“It is important to note that a court has an extremely wide discretion to exercise regarding the granting of an order for the division, apportionment or distribution of the assets of the spouses in divorce proceedings. Section 7(1) of the Act provides that the court may make an Order with regard to the division, apportionment or distribution of “the assets of the spouses including an Order that any asset be transferred from one spouse to the other”. The rights claimed by the spouses under s 7(1) of the Act are dependent upon the exercise by the court of the broad discretion.

The terms used are the “assets of the spouses” and not “matrimonial property”. It is important to bear in mind the concept used because the adoption of the concept “matrimonial property” often leads to the erroneous view that assets acquired by one spouse before marriage or when the parties are on separation should be excluded from the division, apportionment or distribution exercise. The concept “the assets of the spouses” is clearly intended to have assets owned by the spouses individually (his or hers) or jointly (theirs) at the time of the dissolution of the marriage by the court considered when an order is made with regard to the division, apportionment or distribution of such assets.

To hold, as the court a quo did, that as a matter of principle assets acquired by a spouse during the period of separation are to be excluded from the division, apportionment or distribution a court is required to make under s 7(1) of the Act is to introduce an unnecessary fetter to a very broad discretion, on the proper exercise of which the rights of the parties depend.

It must always be borne in mind that s 7(4) of the Act requires the court in making an order regarding the division, apportionment or distribution of the assets of the spouses, and therefore granting rights to one spouse over the assets of the other, to have regard to all the circumstances of the case.” (My emphasis)

It is clear from the above that the proper question should not be whether the house is a matrimonial home, but whether it is an asset of the parties subject to distribution in terms of s 7 (4) of the Matrimonial Causes Act [Chapter 5:13]. The fact that the house was acquired before the marriage is just one of the many factors to be considered in the court’s exercise of discretion. The property is not excluded from consideration just because the plaintiff bought it in 2014 and did most of the major developments before the marriage.

The Matrimonial Causes Act [Chapter 5:13] in s 7(4) in particular, lays out the considerations that the courts must consider in the exercise of their discretion as to how property is to be distributed upon divorce. These include factors such as the income earning capacity of the spouses; financial needs, obligations and responsibilities; standard of living, age, physical and mental condition of each spouse; direct and indirect contributions, value of pensions and gratuities; and the duration of the marriage.”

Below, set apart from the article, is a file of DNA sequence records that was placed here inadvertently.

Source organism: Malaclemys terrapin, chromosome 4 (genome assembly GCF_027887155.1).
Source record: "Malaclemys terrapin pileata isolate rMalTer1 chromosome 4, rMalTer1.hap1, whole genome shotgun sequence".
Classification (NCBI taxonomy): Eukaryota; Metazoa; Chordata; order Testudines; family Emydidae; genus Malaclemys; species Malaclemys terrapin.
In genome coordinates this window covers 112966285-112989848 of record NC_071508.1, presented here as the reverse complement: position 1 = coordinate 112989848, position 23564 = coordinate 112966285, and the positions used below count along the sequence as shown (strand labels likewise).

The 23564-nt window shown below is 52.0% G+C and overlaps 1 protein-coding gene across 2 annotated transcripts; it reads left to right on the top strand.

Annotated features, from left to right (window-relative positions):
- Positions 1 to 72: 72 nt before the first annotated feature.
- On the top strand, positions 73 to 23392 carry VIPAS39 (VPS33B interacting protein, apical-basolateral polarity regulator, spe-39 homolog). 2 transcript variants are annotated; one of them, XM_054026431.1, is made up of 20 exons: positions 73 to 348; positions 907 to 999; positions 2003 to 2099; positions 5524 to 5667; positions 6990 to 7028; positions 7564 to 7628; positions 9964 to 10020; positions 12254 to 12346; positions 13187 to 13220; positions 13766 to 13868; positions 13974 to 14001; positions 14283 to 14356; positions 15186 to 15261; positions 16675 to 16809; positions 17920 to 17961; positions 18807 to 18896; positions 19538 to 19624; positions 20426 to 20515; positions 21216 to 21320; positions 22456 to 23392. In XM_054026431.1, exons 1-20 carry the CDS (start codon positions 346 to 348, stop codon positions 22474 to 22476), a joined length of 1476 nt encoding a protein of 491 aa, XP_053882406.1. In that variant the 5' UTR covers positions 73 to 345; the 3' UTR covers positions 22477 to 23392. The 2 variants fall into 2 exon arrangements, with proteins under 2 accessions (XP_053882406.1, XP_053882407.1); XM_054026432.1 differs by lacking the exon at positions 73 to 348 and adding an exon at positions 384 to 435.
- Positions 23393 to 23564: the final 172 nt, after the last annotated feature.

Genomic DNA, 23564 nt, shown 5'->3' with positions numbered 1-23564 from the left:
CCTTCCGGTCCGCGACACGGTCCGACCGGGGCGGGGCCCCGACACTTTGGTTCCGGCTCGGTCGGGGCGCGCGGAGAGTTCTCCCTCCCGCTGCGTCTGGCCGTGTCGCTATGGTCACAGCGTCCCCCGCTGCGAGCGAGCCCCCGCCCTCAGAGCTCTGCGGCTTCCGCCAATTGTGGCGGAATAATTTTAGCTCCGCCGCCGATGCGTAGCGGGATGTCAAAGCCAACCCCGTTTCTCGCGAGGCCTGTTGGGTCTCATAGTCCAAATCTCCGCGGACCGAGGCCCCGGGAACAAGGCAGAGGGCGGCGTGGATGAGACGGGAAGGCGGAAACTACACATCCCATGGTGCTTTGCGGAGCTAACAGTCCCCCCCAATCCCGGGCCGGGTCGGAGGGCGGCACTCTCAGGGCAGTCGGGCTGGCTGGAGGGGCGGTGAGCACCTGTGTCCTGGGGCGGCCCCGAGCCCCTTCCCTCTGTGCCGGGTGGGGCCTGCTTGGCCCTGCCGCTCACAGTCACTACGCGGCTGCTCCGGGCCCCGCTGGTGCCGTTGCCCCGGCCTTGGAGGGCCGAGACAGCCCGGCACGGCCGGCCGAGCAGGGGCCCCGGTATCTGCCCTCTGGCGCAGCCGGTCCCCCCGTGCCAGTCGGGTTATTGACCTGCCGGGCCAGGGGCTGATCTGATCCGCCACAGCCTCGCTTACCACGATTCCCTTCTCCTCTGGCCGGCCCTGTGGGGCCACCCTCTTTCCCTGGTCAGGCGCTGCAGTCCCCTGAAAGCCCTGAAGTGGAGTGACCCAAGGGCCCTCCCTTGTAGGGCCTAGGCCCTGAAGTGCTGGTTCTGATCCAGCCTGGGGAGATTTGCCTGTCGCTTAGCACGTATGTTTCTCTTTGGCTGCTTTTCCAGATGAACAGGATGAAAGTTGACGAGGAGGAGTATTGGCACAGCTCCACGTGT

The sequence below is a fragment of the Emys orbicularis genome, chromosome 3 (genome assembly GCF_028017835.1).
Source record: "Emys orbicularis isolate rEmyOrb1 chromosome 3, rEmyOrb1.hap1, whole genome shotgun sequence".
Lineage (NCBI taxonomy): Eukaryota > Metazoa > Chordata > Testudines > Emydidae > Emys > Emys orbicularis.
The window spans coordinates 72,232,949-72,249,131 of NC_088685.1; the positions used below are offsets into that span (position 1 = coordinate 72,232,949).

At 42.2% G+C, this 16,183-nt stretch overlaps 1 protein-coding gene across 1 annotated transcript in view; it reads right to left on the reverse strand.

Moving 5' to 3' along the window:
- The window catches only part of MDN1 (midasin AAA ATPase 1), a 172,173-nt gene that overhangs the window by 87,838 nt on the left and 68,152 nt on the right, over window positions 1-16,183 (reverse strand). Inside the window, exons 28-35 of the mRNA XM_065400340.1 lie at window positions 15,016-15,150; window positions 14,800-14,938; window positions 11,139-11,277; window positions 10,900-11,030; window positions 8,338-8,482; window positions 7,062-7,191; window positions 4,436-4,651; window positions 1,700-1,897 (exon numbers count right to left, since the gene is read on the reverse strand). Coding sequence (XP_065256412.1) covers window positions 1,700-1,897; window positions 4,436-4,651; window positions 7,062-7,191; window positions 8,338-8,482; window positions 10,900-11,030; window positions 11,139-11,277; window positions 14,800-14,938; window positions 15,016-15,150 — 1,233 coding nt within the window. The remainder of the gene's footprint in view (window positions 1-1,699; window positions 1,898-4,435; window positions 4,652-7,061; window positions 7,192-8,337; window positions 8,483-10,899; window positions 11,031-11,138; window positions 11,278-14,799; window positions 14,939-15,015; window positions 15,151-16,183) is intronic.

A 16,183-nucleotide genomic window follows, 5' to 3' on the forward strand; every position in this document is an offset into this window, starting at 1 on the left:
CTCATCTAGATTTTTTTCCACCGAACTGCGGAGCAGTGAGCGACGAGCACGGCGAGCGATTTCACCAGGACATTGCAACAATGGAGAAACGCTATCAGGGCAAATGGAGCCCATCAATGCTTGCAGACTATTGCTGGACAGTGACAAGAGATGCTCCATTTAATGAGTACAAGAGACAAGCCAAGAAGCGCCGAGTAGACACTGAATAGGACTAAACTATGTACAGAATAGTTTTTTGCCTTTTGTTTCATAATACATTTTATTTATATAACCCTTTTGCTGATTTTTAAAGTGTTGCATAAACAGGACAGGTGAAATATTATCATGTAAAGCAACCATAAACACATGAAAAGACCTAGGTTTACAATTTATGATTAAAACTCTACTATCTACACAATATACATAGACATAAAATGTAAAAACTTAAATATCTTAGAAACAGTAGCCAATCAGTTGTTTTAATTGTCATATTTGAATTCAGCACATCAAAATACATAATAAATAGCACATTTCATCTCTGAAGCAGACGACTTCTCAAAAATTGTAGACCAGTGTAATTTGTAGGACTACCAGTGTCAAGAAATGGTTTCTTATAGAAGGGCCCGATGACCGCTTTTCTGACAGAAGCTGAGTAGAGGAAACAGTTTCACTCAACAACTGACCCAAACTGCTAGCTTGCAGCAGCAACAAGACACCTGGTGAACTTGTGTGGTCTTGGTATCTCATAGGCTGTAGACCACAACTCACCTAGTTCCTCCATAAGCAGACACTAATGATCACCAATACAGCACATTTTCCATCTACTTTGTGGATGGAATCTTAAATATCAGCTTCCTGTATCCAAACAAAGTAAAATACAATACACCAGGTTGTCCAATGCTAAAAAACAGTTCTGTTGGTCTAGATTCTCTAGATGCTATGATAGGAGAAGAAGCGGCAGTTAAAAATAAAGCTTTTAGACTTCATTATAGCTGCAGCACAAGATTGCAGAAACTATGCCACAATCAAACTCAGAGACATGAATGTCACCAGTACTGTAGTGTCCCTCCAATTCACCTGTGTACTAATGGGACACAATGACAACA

In Shenje v Shenje 2001 (1) ZLR 160 (H), GILLESPIE J had this to say:

“In deciding what is reasonable, practical and just in any division, the court is enjoined to have regard to all the circumstances of the case. A number of the more important, and more usual, circumstances are listed in the subsection. The list is not complete. It is not possible to give a complete list of all the possible relevant factors. The decision as to a property division order is an exercise of judicial discretion, based on all relevant factors, aimed at achieving a reasonable, practical and just division which secures for each party the advantage they can fairly expect from having been married to one another, and avoids the disadvantage, to the extent they are not inevitable, of becoming divorced.”

In this case the most outstanding factor is that this marriage, though it was for four years and some months on paper, the parties only lived together as husband and wife for some eight months only. The house in issue is the only house the plaintiff has and has lived in since before his marriage. He developed it as the home he would live in. The defendant did not challenge that she never liked the location of the house and preferred to live in ZIMRE Park, where she moved out to. Her contributions to the development of the house were minimal, both directly and indirectly. Given the lifestyle the defendant is setting for herself and the minor child, she has a higher earning capacity than the plaintiff. Disposing of the house to give her a 50% share of the house would be unreasonable, impractical and unjust in the circumstances. My decision must secure for each party the advantage they can fairly expect from having been married to one another, and avoids the disadvantage, to the extent they are not inevitable, of becoming divorced. It would be most disadvantageous for the plaintiff to lose the most asset he has worked for all this while simply because he chose to get married to the defendant and the marriage is ending in a divorce. The most she is entitled to is compensation for her alleged contributions to the development of the house.